Economic recovery experienced in the last three years has restored Ireland’s telecom market. After passing through a phase of reduced investment among operators, lower spending among consumers and low broadband uptake, the telecom sector has since been driven by a need for broader communication bandwidth, greater network coverage and better services.
Robert Finnegan, CEO of Three Ireland said: “We started our 5G rollout with Ericsson last year, building our network to bring customers in both rural and urban areas the best possible experience of 5G from the very beginning, which includes providing superfast broadband to remote areas in Ireland.”
Regarding the political debate surrounding Huawei equipment, the Irish telco decided to use Ericsson rather than Huawei for the core and radio parts of the network, since the Swedish manufacturer offered the “best deal” according to Three.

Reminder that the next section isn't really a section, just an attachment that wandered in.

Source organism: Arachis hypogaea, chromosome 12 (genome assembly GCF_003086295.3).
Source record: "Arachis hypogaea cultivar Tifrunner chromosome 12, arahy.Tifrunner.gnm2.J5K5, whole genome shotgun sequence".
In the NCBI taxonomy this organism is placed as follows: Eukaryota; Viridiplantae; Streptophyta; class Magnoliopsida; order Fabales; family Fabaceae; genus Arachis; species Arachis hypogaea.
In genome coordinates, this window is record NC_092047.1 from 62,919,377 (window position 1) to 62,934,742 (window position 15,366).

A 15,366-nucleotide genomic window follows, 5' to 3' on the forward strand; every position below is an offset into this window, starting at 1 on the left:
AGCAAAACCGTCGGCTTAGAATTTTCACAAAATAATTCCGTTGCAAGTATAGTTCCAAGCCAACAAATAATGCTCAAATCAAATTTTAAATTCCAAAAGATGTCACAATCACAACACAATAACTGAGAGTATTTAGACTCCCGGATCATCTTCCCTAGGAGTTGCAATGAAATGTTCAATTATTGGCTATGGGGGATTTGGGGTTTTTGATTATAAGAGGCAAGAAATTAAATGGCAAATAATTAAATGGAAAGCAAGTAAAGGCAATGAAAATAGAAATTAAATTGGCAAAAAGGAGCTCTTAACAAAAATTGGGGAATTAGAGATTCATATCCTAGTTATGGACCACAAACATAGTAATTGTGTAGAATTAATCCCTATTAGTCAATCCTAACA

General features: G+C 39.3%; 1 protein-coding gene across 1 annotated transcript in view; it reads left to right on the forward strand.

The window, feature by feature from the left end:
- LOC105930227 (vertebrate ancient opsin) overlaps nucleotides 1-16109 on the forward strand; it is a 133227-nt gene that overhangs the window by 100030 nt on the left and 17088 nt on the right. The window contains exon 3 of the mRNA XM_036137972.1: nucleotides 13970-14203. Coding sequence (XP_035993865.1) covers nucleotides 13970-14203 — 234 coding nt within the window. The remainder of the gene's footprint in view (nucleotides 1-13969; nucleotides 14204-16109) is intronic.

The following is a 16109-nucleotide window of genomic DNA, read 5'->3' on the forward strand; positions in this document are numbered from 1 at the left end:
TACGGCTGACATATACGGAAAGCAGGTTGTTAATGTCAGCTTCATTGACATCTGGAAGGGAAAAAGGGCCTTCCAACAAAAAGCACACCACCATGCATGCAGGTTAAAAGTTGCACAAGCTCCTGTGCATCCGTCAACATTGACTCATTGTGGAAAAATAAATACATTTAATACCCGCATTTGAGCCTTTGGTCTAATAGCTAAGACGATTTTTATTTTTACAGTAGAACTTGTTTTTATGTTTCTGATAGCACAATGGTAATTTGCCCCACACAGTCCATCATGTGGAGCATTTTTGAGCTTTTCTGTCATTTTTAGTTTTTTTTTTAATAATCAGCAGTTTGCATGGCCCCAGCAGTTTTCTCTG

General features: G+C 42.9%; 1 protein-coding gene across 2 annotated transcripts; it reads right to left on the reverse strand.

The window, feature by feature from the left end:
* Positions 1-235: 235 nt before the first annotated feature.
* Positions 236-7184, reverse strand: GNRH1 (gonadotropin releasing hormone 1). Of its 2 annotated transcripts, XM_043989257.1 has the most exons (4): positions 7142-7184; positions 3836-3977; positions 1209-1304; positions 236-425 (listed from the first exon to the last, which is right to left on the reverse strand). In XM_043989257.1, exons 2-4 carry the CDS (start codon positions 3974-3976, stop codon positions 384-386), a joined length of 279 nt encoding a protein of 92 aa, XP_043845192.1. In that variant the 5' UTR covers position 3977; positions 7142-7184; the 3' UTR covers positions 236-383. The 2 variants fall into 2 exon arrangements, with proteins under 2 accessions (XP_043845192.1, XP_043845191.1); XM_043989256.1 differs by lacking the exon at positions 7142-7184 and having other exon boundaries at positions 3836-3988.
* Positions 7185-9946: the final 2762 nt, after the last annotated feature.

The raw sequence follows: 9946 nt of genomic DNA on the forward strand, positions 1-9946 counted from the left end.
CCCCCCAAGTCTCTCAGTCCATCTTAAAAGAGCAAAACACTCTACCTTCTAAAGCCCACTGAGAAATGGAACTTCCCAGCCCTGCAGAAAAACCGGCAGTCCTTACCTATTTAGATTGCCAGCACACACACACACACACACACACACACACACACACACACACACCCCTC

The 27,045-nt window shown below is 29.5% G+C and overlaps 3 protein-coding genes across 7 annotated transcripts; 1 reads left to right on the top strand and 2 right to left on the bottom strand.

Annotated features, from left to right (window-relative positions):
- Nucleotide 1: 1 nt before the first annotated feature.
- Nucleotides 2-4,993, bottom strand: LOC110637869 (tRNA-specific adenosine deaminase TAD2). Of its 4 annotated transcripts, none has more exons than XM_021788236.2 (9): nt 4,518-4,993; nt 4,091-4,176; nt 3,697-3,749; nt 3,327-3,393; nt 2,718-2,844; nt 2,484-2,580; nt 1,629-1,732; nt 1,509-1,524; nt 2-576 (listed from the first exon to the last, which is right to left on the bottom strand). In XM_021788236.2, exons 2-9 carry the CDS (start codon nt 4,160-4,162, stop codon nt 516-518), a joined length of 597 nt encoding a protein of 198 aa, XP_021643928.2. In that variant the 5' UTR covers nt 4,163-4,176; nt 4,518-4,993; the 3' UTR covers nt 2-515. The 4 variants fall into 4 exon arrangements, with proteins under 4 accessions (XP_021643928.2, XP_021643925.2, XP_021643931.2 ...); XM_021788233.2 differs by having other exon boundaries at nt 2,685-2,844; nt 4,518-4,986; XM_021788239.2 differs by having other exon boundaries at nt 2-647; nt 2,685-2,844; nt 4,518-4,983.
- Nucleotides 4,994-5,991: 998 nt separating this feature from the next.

Therefore, enabling 315 sites to launch the fifth-generation technology will provide coverage to around 35 per cent of the population, but this plan will be reinforced with 500 additional sites next year, according to the same source.
“What we expect is by the end of next year we will be well in excess of 50 per cent population coverage and growing,” said David Hennessy, Chief Technology Officer at Three Ireland. “This is about actually having a very substantive proposition out there for our customers and a very substantive service.”
Adding to the fact that the telco has the largest 5G network, it will also become the first to offer the service to prepaid customers through the use of a €5 add-on for selected plans. The rollout plan will focus on Dublin and Cork.
Three Ireland assures that most towns around the country will get a level of coverage to meet a growing demand for connectivity.
In parallel with launching the network, Three will offer a variety of handsets, including Samsung S20 Ultra, Samsung S20 Plus, Samsung S20 5G, Huawei Mate Xs 5G and Huawei P40 Pro 5G.